"No, I was not in love with him. I didn't love him. He was an enigmatic person. You couldn't have a discussion or hold a normal conversation with him. In the evening, when he came home, we would usually eat dinner together. He just asked about things and told me to fetch things. He gave orders, nothing more," says Saga and looks towards her new husband who is standing in the doorway, listening.
She would rather not talk about her ex-husbands in front of her new husband. She is worried that he will get jealous.
”The last conversation we had was in 2009. He asked me if I wanted to come back”
After the US-led invasion of Iraq in 2003, armed groups were mobilised against the occupation. Several of Saga's family members, including her brother, were active members of the resistance movement.
"But not him. I didn't notice that he was actively involved in the resistance movement at all. He was a normal family man. How he could become Emir of the most dangerous terrorist organisation in the world is a mystery," says Saga.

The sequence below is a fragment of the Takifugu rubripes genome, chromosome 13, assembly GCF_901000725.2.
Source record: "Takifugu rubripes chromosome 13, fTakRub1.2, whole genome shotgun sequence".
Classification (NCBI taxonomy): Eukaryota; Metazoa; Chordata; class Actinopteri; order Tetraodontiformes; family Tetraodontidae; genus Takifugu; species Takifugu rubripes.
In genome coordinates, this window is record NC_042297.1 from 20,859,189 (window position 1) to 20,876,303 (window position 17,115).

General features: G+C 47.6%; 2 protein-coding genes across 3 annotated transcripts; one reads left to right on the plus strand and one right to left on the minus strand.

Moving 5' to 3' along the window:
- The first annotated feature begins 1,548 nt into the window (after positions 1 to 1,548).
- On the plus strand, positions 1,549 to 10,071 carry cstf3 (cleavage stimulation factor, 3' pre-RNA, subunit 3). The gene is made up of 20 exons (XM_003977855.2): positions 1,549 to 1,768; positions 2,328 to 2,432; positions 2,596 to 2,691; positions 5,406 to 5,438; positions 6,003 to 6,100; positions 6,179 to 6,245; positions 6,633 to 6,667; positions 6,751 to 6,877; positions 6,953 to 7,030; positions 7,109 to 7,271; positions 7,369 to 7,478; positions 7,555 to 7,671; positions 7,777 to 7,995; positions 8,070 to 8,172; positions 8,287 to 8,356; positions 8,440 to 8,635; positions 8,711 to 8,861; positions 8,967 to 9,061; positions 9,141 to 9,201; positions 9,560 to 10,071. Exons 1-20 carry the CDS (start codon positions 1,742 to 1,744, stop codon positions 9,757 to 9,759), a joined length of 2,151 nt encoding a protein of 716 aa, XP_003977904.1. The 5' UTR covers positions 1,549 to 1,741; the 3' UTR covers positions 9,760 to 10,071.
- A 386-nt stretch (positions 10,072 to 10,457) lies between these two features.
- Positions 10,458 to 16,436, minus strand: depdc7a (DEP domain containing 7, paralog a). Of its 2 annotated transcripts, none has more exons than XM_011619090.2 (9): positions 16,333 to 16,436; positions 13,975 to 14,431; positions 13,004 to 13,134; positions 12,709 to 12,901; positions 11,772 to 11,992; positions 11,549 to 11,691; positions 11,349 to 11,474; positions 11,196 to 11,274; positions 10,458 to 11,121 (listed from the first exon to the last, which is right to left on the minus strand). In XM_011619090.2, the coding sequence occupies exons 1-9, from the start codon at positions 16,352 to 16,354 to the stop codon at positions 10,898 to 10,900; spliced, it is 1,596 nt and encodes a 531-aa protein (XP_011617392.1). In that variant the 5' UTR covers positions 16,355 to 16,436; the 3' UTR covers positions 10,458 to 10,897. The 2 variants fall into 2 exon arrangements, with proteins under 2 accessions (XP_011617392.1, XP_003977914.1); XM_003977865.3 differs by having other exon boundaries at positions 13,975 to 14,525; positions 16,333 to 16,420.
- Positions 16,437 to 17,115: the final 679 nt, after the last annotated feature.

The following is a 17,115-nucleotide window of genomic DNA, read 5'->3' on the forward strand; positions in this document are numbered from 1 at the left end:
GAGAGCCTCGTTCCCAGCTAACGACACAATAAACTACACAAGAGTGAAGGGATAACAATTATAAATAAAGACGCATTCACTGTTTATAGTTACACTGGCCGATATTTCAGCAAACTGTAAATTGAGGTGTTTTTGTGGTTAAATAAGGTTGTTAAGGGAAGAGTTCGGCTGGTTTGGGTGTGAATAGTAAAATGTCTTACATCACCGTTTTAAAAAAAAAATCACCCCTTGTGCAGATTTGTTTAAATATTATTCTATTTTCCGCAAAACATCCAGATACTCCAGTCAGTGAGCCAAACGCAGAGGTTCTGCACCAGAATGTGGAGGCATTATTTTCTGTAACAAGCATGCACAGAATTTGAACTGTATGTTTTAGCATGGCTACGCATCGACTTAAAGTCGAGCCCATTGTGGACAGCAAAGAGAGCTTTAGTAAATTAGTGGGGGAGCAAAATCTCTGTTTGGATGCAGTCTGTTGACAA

Al-Baghdadi made contact with her even after she had moved out. When she gave birth to their daughter Hagar, he found out. He got in touch with her and tried to persuade her to come back to him. She refused.
"The last conversation we had was in 2009. He asked me if I wanted to come back. But I'd made my decision. He said I could keep Hagar until I remarried. He wanted her back if I should remarry."
The civil war had been raging in Syria for two years when, in the summer of 2013, Saga decided to visit her family - her mother, father and siblings - in Damascus. Her father, Abdulhamid al-Dulaimi, had been a businessman in Iraq during Saddam Hussein's reign, but he relocated to Damascus after the regime collapsed.
"I didn't know that there was chaos and war in Syria. I watched Syrian television channels, and they claimed that everything was under control. That's why I went to Damascus," claims Saga.
She was on her way to meet up with her father when they were arrested by the Syrian security services.
"They wanted to get to my father. He'd been on the phone with my brother Khaled, who had helped armed groups like the Free Syrian Army," says Saga.
While Khaled was fighting in the Syrian war, her other brother, Omar, had been arrested in Iraq and sentenced to lifetime imprisonment for terrorist attacks in Basra, southern Iraq. Terrorist sect ISIS claimed responsibility for the attacks.
"I wasn't a suspect for anything in Syria. That was my first visit. They just wanted to get to my father," says Saga.